Current and former smokers should undergo annual lung cancer screenings starting at age 50, according to final guidelines issued this week by the U.S. Preventive Services Task Force.
The recommendation lowers the original age limit from 55 to 50 and redefines the definition of a heavy smoker as someone with a 30 pack-year history (one pack a day for 30 years) to a 20 pack-year history. Like the most recent 2013 version, the new guideline pertains to those who still smoke or have quit in the last 15 years and refers to those 80 or under.
“By screening people who are younger and who have smoked fewer cigarettes, we can save more lives and help people remain healthy longer,” said USPSTF member Dr. Michael Barry in a statement.
Lung cancer is the number one cause of death in the U.S., with more than 200,000 people diagnosed annually. Smoking is the leading cause, and the Task Force expects the new recommendations to nearly double the number of people eligible for lung cancer screening to 15 million people, reports the Washington Post
The changes are expected to especially be helpful for Black people, who have a higher risk of lung cancer than white people despite smoking fewer cigarettes than white men. They also are seen as potentially lifesaving for women, who also smoke less than white men.
“Lung cancer kills more people each year than breast, colon and prostate cancers combined. Particularly with the expanded screening thresholds implemented nationwide, this cost-effective test can save more lives than any cancer-screening test in history,” said Dr. Debra Dyer, chair of the ACR Lung Cancer Screening Steering Committee, in a statement.
The guidance is a B recommendation, meaning that private insurers are required to cover it without levying a share of the cost on to the patient, as specified in the Affordable Care Act. The ACA mandates that private payers adopt updated USPSTF guidelines within one year. Medicare also tends to follow the group’s guidelines, according to the Washington Post.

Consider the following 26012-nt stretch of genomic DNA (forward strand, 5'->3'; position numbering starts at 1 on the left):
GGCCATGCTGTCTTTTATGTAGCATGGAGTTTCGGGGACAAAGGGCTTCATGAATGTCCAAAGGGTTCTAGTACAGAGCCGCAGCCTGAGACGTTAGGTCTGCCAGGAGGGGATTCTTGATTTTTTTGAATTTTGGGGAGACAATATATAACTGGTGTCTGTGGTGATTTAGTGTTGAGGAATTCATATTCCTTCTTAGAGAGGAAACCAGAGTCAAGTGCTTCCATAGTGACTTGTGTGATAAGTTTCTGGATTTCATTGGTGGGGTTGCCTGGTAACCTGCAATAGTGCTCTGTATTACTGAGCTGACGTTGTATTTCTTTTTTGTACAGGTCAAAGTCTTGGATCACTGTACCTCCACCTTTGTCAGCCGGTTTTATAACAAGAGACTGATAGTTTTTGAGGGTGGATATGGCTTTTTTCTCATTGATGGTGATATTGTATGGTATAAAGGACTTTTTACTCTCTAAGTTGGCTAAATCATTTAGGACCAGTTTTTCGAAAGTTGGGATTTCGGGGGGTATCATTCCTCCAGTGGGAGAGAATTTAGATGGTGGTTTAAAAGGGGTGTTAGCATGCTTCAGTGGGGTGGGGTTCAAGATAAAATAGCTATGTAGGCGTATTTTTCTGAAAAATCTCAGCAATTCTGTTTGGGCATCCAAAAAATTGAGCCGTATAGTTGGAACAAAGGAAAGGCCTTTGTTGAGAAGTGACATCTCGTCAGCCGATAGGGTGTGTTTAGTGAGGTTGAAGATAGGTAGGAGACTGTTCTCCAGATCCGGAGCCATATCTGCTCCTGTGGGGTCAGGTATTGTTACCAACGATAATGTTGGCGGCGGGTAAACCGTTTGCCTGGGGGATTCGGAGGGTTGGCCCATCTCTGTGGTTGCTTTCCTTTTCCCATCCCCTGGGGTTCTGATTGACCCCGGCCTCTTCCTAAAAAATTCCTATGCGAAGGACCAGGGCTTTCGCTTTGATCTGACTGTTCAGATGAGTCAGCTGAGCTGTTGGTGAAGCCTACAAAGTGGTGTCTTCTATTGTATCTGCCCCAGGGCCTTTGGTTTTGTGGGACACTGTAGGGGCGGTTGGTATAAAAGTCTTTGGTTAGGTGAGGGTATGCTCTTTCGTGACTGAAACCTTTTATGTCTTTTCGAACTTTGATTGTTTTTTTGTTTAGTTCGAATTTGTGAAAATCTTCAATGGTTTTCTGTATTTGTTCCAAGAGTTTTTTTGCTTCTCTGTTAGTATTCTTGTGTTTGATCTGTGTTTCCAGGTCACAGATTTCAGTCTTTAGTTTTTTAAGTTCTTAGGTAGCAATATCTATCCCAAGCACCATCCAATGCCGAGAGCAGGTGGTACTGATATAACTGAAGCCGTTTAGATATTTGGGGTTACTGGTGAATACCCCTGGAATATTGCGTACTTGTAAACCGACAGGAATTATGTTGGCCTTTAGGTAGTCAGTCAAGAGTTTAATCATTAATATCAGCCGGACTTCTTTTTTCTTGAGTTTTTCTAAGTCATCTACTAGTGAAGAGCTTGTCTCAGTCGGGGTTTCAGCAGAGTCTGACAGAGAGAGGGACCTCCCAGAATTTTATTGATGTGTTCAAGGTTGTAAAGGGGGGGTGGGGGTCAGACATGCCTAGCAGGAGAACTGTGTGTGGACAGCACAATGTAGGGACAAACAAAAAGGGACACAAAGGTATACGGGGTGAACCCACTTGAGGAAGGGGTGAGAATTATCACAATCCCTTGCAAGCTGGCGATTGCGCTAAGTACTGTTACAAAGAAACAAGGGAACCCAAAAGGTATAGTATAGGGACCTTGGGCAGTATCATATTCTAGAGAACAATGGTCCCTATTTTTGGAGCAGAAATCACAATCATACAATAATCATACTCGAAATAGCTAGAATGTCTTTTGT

The final recommendations are based on an updated evidence report and review of 223 previously published studies, reports CNN
. They were first issued in a draft in 2020
that was open to public comment between July 7 and August 3. The aim is to increase the number of people undergoing low-dose CT screening for lung cancer, as only less than 15%, under the previous guidelines, did so each year.
While some physicians welcome the new guidelines, some are cautious, due to their not addressing risk factors beyond smoking, and because low-dose CT is known to produce false positives, which can lead to unnecessary testing. Another challenge to address is the implementation of lung cancer screenings into everyday practice.
“Research on implementation strategies are needed. For example, improving patient and provider knowledge and using reminders of eligible patients in the electronic medical record could increase the utilization of CT screening. Implementation of these practices is likely to reduce mortality related to lung cancer,” Dr. Robert Van Haren, assistant professor of surgery at the University of Cincinnati and a UC Health thoracic surgeon, told HCB News.
The best way of reducing the risk of death from lung cancer is to quit smoking and to stay smoke free afterward, according to the Task Force.
The final recommendation statement and corresponding evidence summary and modeling studies were published online in the Journal of the American Medical Association
and on the Task Force website.